Primate center locked in legal battle with UCLA
According to an article in the Winston-Salem Journal on Feb. 22, Wake Forest University Health Sciences (WFUHS) is willing to shut down the $2 million primate center located in Forsyth County if the Regents of the University of California Los Angeles (UCLA) do not pay half of the operating costs.
Graphic by Elizabeth Ropp/Old Gold & Black
The Vervet Research Colony (VRC), founded in 1975, was originally located at the Department of Veterans Affairs Sepulveda Campus in California. The Vervet Research Colony is currently comprised of 475, vervet monkeys also called African Green Monkeys. These vervets are used in studies related to growth, development, temperament, aging and chronic disease risk.
The vervets were originally captured from St. Kitt’s, West Indies where their bloodlines have been studied for three to eight generations.
WFUHS and UCLA entered into a cooperative agreement on Feb. 22, 2007, which transferred the UCLA VRC to a new facility that WFUHS built and paid for.
WFUHS filed a lawsuit on Dec. 7, 2012, suing UCLA for sole legal title to the VRC and damages of $10,000 because UCLA breached their agreement, declining to accept full ownership of the colony after failing to pay for half of the deficits at the end of the fiscal year as agreed upon. When the VRC was relocated to the Primate Center in Forsyth County, UCLA transferred its legal rights and title to the VRC to WFUHS. UCLA still had free access to the VRC for research purposes.
The goals of the agreement were “preserving and developing the VRC as a shared resource for biomedical research,” the WFUHS lawsuit said.
In order to aid in the maintenance and operation of the VRC, UCLA agreed to pay $200,000 per year for five years. Any remaining deficit at the end of a fiscal year would be equally split between WFUHS and UCLA.
WFUHS and UCLA believed more grants and revenue would eventually be acquired that would cover the reduction after UCLA’s contribution requirement expired.
According to WFUHS’s lawsuit, WFUHS ran into financial issues when the colony grew, the annual payment from UCLA expired and they did not receive the amount of grants and funds expected.
According to the lawsuit, “UCLA has continuously and unreasonably objected to using the population of the VRC in various research studies that would have generated additional revenue without degrading the research value of the animals.”
Edward Abraham, M.D., professor and Dean of the Wake Forest School of Medicine, notified Peter Whybrow, M.D., director of the Semel Institute for Neuroscience and Human Behavior and executive chair of the department of psychiatry and biobehavioral sciences at the Geffen School of Medicine at UCLA of the financial issues regarding the VRC on March 9, 2012.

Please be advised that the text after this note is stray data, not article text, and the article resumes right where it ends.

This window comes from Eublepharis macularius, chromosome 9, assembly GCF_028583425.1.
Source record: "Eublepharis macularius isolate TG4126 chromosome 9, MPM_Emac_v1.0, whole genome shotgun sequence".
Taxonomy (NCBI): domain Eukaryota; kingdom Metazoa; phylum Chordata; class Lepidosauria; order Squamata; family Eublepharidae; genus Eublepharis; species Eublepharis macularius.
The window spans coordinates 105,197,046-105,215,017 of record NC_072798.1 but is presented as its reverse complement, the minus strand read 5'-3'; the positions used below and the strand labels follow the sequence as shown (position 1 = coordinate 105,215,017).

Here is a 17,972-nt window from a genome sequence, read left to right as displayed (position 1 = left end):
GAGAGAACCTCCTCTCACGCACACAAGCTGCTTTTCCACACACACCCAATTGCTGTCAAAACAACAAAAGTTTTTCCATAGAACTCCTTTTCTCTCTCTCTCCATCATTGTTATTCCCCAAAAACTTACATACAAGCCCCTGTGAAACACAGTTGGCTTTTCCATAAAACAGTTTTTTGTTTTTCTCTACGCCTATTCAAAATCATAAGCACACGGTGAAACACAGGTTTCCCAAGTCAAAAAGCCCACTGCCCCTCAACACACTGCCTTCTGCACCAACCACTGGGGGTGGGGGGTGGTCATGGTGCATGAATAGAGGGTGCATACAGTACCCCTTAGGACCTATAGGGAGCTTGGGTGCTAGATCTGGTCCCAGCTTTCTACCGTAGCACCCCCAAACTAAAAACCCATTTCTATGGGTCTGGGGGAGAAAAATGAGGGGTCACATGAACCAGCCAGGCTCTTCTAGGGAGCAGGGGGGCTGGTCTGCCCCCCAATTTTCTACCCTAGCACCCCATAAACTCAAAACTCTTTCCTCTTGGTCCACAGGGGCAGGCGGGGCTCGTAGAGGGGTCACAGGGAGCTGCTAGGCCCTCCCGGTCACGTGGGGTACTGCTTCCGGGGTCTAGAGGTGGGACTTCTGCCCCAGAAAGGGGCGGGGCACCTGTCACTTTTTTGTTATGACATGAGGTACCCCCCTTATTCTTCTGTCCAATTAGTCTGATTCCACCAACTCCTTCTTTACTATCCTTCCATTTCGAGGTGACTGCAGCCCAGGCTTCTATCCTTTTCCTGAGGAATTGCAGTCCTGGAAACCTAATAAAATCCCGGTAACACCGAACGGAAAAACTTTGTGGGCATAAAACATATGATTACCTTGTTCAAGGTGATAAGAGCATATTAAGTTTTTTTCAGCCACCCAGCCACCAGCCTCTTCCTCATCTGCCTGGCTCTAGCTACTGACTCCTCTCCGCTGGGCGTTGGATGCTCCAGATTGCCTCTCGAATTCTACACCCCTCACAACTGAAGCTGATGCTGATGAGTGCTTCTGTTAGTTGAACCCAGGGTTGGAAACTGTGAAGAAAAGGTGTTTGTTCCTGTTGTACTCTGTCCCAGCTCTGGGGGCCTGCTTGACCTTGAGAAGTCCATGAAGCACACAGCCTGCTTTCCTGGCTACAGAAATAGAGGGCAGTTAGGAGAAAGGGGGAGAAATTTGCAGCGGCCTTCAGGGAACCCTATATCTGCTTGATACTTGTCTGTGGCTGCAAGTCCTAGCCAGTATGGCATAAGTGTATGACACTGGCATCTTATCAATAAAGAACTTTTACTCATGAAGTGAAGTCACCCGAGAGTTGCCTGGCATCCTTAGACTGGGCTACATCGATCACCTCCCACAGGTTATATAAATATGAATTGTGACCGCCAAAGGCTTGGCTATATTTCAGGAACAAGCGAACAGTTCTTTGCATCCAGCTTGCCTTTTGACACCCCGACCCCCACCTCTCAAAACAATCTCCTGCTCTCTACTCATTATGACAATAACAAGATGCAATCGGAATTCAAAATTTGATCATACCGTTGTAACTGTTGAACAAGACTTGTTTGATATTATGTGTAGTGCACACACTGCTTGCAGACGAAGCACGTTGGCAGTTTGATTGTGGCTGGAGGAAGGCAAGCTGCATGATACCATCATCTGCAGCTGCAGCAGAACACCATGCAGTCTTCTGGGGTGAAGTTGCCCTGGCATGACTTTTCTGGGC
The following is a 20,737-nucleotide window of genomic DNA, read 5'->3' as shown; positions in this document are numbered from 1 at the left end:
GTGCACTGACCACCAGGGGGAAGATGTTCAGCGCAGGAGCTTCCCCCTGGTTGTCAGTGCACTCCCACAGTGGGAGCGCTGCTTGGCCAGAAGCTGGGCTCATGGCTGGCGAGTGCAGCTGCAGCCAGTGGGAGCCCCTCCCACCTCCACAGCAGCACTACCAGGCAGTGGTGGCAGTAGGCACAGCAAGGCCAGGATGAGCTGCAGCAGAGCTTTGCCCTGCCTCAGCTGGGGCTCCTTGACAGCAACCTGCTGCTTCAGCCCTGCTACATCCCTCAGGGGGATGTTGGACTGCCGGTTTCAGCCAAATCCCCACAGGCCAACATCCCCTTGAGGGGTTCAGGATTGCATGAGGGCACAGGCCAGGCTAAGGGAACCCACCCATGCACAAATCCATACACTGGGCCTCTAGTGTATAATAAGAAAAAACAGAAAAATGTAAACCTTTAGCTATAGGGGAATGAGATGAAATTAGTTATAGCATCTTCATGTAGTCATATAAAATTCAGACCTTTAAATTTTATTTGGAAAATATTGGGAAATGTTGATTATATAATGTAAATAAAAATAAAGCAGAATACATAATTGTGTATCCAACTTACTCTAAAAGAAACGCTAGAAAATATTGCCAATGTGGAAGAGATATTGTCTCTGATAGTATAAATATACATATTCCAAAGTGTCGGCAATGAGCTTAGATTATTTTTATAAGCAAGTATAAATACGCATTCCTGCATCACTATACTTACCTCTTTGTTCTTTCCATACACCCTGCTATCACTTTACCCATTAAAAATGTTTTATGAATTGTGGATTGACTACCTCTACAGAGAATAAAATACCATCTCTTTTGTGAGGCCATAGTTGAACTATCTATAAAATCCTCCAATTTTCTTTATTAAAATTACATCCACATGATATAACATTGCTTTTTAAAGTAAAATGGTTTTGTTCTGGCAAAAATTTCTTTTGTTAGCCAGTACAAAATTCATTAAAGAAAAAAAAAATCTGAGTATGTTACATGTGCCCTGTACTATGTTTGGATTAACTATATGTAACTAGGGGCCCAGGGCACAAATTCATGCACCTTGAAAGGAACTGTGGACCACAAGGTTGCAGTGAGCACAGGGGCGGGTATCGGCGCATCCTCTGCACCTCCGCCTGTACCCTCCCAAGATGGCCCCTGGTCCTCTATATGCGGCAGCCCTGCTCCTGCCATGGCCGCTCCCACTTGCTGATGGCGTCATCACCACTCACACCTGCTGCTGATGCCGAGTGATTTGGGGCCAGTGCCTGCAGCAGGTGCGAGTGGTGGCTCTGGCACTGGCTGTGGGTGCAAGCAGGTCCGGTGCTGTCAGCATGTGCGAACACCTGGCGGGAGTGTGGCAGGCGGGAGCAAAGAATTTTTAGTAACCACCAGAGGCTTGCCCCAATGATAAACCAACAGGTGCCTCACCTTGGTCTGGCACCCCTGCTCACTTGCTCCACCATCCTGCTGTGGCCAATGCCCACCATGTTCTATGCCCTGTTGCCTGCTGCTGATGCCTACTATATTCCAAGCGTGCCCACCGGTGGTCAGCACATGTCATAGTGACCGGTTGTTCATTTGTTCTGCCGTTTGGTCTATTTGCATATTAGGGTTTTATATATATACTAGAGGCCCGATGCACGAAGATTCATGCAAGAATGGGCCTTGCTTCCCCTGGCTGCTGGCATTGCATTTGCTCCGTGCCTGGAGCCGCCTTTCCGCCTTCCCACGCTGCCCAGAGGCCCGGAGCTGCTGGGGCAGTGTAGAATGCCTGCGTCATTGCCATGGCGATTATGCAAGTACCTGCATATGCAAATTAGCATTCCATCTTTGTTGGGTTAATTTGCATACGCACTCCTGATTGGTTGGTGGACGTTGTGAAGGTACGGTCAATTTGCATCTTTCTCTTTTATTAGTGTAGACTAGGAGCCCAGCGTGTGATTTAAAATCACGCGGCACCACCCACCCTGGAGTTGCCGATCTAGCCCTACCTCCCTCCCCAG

However according to UCLA’s lawsuit, Abraham did not address the situation properly. “This letter … was not addressed to the Vice Chancellor of Research at UCLA as required to constitute notice under the Agreement,” the law suit said. Abraham proposed a restructuring of the parties’ relationship to address these financial issues.
After months of discussion, no conclusion was met and WFUHS formally offered to transfer the title of the VRC to UCLA on July 10, 2012.
According to the WFUHS lawsuit, UCLA never responded to the offer or to the new “statement of principles” and the group took this as a breach in agreement.
On Sept. 20, 2012, WFUHS sent UCLA an invoice for $330,287 for their half of the VRC budget deficit, which UCLA never paid. WFUHS considered the cooperative agreement terminated while UCLA considered it to be in full effect.
According the UCLA counter lawsuit, WFUHS ended the cooperative agreement without cause, which is in violation of the cooperative agreement. UCLA filed a counter lawsuit Feb. 15, requesting damages of $75,000 caused by WFUHS, a cover of all legal fees and an order “enjoining Wake Forest from any further unilateral disposition of vervets in the VRC” and “an order declaring that the Agreement was terminated by the material breach by Wake Forest.”
UCLA also requested that WFUHS have no ownership in the VRC and must transfer the ownership of the colony at no cost to UCLA. WFUHS’s initial lawsuit was filed in state court. UCLA then remanded it to federal court with their counterclaim. WFUHS is now attempting to get the lawsuit back in North Carolina state court.
Paula Faria, assistant vice president of Media Relations for WakeMed, stated in an email, “The lawsuit that Wake Forest University Health Sciences filed against the University of California, Los Angeles on Dec. 7, 2012 is a contractual dispute. We hope that it will be resolved in a speedy and favorable fashion. As with any ongoing litigation, we cannot comment further pending its resolution.”